In Burundi, community members play a central role in rehabilitating the Gituku watershed

90 percent of Burundi’s population relies on subsistence agriculture for their livelihood, making the reversal of environmental degradation an imperative for everyone involved.

Community buy-in and participation is the key to the sustainable success of almost any development programme. Close community involvement and ownership leads to long-lasting behaviour change. For human-centred challenges like food insecurity and land degradation, behaviour change—influencing the way people make decisions and facilitating positive action—is at the heart of transforming unsustainable paradigms.   

In Burundi, the economy is dominated by small-scale, rain-fed agriculture: more than 90 percent of the total population relies on subsistence agriculture for their livelihood. However, because of environmental degradation in the country, agricultural productivity has declined, and more than 50 percent of the population is chronically food insecure.

The decline in agricultural productivity contributes to poverty, social conflict, rural-urban migration and vulnerability to climate change. These impacts are particularly felt amongst vulnerable population groups, including women, youth, and the elderly. The situation needs to be turned around as a matter of urgency.

With this in mind, the RFS Burundi project is engaging communities in Burundi’s highlands to scale up integrated watershed management around the Gituku river. Integrated watershed management is about restoring balance to the watershed ecosystem, ensuring optimum water quality and quantity, increasing soil productivity, and managing the way that humans interact with the system in a sustainable way.

One of the first steps in engaging the community in integrated watershed management work is raising awareness. In June, the Food and Agriculture Organization (FAO), the implementing agency of the RFS Burundi project, partnered with the Government of Burundi to hold an awareness raising meeting for the communities of Nyamugari, Rweru and Kibimba Hills. The meeting, attended by over 200 community members, focused on providing community members, local elected officials and service providers with an overview of the causes of land degradation in the Gituku watershed and the associated socio-economic and ecological impacts. Importantly, it was also a call for effective participation of the community members in the sustainable management of their land.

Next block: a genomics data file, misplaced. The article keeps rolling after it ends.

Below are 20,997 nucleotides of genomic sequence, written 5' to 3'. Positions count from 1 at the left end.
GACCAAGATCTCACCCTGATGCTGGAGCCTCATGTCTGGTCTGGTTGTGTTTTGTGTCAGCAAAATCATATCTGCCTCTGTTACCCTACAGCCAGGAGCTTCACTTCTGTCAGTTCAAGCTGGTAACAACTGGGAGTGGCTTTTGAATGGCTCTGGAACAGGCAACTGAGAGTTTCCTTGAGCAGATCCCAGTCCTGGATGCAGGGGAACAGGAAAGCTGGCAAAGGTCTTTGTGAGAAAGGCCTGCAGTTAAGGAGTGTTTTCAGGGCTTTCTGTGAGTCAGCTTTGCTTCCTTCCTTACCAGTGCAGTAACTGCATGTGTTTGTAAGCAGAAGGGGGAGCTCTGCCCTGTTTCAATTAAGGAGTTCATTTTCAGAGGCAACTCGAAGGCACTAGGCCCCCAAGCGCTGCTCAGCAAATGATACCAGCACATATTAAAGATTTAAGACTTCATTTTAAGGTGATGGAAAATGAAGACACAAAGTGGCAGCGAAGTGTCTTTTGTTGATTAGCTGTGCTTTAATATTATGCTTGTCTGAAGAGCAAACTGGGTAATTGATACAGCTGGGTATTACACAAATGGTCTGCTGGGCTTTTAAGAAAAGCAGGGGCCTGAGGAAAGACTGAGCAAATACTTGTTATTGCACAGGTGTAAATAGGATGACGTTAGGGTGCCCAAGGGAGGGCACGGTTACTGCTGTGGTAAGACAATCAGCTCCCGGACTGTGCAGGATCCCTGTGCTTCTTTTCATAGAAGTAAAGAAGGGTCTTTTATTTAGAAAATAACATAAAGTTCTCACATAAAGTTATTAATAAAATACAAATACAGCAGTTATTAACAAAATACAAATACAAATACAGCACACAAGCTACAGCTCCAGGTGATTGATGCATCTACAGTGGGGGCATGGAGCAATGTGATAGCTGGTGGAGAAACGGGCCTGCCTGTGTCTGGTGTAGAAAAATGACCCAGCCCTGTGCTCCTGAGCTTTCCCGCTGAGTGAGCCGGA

In July, APROCUVI began constructing contour lines in the Giheta commune.
In July, APROCUVI began constructing contour lines in the Giheta commune.

As part of the implementation of the RFS Burundi project, water and soil conservation activities are planned on 700 ha in the Gituku watershed. To help implement the conservation activities, the FAO team has enlisted the support of a local NGO, Appui à la Promotion des Cultures Vivrières (Support for the Promotion of Food Crops/APROCUVI), an organisation with extensive experience in the region.

Together, with APROCUVI, the communities will help construct and vegetate 1,400 km of contour lines and plant fruit trees, which will break up the flow of water and make it harder for soil erosion to occur, thereby improving soil health and agricultural productivity. To ensure alignment with other national conservation initiatives and with government standards, the contour construction will be overseen by the Department of Rural Engineering, the government structure responsible for the implementation of the national policy on sustainable land management.

The RFS Burundi project offers a great example of how strategic partnerships—between RFS agencies, government, local NGOs, and local communities—can improve project outcomes. Establishing such strong partnerships is a key element of all RFS projects as it ensures project interventions are aligned with government and community priorities. It also ensures the best skills are used on the job—implementing partners, like APROCUVI, are chosen for their knowledge and experience within the local context. 

Community members play a central role in both implementing the conservation activities and maintaining them after the project is over.
Community members play a central role in both implementing the conservation activities and maintaining them after the project is over.

Throughout the RFS programme, the most important partners are the community members themselves. RFS Burundi Project Director, Salvator Ndabirorere, believes community members will play a central role the execution and monitoring of the project: “The community is called upon to take ownership of the interventions because they will continue to maintain the infrastructure after the project is over.”

 By involving the community from the very beginning through awareness-raising workshops, such the one held in Giheta, RFS invites community members to become active participants in the projects. This type of consistent engagement goes a long way towards encouraging local ownership of the interventions and securing the long-term sustainability of the project outcomes. 

Subscribe to our newsletter

Subscribe to our monthly newsletter to receive updates on stories directly from the field across all our projects, upcoming events, new resources, and more.